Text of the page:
HINTS TO CUP-BREWERS
There are certain things to be observed in the compounding of cups, which, though patent to every man’s common sense, we may be pardoned for mentioning. When a drink is to be served hot, never let the mixture boil, but let the heat be applied as gently as possible: a fierce heat causes the spirit to evaporate, and moreover destroys or materially alters the fine aromatic flavour on which so much of its delicacy depends. When the hot cup is brewed, be careful to retain the heat as much as possible, by a covering to the vessel; and let it not be served till the moment it is required.
On the other hand, when a cool cup is to be made, its greatest adjunct is ice, in lumps, which may either be retained in the cup, or, what is preferable, a portion of pounded ice should be violently shaken with the mixture and afterwards strained off. The best way of pounding ice is to wrap a block of it in a napkin and beat it with a mallet or rolling-pin; and the only way of breaking up a block of ice into conveniently sized pieces with accuracy is by using a large needle or other sharp pointed instrument, and striking it with a hammer.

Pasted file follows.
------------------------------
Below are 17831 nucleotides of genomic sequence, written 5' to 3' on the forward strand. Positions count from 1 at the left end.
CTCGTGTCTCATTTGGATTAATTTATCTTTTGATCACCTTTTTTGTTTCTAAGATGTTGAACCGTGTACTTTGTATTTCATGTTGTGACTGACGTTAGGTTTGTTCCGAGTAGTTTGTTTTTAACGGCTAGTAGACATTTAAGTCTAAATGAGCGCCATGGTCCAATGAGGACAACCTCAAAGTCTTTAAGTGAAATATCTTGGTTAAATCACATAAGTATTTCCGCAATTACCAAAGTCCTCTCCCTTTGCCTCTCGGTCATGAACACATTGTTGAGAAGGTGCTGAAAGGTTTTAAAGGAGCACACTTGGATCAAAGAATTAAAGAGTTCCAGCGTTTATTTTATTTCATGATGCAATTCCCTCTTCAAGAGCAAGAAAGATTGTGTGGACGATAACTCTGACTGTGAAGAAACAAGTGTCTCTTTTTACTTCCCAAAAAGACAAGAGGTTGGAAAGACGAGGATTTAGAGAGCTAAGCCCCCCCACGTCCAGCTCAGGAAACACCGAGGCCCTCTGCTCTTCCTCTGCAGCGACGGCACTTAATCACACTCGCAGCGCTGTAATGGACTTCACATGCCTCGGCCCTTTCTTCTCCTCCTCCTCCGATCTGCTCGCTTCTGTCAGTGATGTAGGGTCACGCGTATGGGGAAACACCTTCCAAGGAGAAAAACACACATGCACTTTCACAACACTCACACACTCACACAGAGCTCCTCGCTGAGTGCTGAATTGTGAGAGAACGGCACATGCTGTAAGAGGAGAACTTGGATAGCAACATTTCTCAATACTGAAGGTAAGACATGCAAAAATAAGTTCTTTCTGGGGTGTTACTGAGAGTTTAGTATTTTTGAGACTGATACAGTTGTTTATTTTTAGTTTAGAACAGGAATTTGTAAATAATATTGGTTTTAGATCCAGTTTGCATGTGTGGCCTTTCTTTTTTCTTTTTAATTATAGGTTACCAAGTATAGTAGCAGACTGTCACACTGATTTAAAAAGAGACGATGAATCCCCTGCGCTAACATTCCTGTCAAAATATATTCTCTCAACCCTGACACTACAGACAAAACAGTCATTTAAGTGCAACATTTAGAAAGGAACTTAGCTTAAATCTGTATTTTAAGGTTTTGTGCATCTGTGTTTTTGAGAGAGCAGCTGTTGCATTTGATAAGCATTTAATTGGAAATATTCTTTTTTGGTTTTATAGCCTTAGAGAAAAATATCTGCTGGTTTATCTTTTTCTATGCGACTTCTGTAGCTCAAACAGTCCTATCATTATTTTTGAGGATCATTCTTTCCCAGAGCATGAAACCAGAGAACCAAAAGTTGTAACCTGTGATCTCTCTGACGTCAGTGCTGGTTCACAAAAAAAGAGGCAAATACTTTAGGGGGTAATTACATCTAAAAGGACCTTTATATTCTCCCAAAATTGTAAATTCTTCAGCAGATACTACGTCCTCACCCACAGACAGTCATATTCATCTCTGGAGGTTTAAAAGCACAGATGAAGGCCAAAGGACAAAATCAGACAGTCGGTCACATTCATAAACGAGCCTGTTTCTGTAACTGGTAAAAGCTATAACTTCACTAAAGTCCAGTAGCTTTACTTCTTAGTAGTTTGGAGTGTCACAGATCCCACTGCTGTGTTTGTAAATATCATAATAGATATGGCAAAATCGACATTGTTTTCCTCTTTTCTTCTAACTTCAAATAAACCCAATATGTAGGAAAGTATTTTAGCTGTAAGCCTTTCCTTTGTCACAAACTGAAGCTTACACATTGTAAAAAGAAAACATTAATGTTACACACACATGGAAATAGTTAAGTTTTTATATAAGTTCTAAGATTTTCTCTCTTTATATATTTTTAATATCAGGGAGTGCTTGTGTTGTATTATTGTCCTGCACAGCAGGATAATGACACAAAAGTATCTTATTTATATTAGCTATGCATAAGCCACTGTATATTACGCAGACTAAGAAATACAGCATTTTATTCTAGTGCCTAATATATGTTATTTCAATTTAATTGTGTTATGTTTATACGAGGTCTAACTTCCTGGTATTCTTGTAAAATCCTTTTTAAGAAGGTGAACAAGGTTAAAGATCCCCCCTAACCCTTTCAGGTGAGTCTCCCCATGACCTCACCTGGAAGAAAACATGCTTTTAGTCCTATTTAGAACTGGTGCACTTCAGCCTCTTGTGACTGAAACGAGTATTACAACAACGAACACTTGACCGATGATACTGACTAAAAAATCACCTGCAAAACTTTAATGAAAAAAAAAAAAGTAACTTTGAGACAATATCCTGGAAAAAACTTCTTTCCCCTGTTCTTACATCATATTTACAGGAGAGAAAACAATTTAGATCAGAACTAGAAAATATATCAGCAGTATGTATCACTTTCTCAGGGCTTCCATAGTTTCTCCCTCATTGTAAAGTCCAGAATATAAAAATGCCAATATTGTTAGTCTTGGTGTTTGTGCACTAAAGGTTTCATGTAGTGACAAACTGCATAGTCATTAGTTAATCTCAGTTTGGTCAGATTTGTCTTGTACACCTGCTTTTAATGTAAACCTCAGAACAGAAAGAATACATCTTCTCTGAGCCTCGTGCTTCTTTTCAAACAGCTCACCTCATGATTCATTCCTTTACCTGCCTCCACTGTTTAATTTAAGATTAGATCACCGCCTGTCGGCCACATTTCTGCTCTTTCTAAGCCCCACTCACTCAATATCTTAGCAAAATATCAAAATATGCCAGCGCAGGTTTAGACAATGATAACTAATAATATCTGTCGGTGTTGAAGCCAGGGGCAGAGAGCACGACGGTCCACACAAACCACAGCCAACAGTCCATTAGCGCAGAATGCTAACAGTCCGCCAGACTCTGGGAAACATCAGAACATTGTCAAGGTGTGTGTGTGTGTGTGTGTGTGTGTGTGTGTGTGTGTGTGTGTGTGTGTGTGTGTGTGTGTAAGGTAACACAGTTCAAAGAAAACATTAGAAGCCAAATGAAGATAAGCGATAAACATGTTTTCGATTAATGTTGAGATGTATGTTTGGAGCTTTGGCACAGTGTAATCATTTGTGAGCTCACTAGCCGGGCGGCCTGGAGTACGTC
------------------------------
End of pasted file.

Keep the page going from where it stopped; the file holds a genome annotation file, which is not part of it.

The rind of lemon and orange is of great service in flavouring cups; and it is of the utmost importance that this should be pared as thinly as possible, for it is only in the extreme outer portion that the flavour is contained. In making all cups, &c, where lemon peel is employed, reject the white part altogether, as worse than useless—it imparts an unpleasant flavour to the beverage, and tends to make it muddy and discoloured.
It was customary in olden times, as well as at the present, to communicate flavouring to compound drinks by means of different herbs, among which first in point of flavour is considered Borage, which is mentioned, as early as the 13th century, as growing in the garden of John De Garlande; and in a list of plants of the 15th century, Borage stands first. It is spoken of in the commencement of the 18th century as one of the four cordial flowers, being of known virtue to revive the hypochondriac and cheer the hard student.
This Borage is a plant having a small blue flower, and growing luxuriantly in most gardens; by placing a sprig or two of it in any cool drink, it communicates a peculiar refreshing flavour which cannot be imitated by any other means. When, however, Borage cannot be procured, a thin slice of cucumber-peel forms a very good substitute; but care must be taken to use but one slice, or the cup will be too much impregnated with the flavour to be palatable.
A small piece from the outer rind of the stalk is considered by some to possess superior excellence. We have made many experiments to extract this peculiar flavouring from Borage, in all of which we have been totally unsuccessful; nor do we imagine it possible to separate it from the plant, in order to gain these peculiar properties. Balm is another herb which is used for flavouring drinks: but we do not recommend it, although we find it spoken of in an old medical work as a very good help to digestion, and to open obstructions to the brain, &c.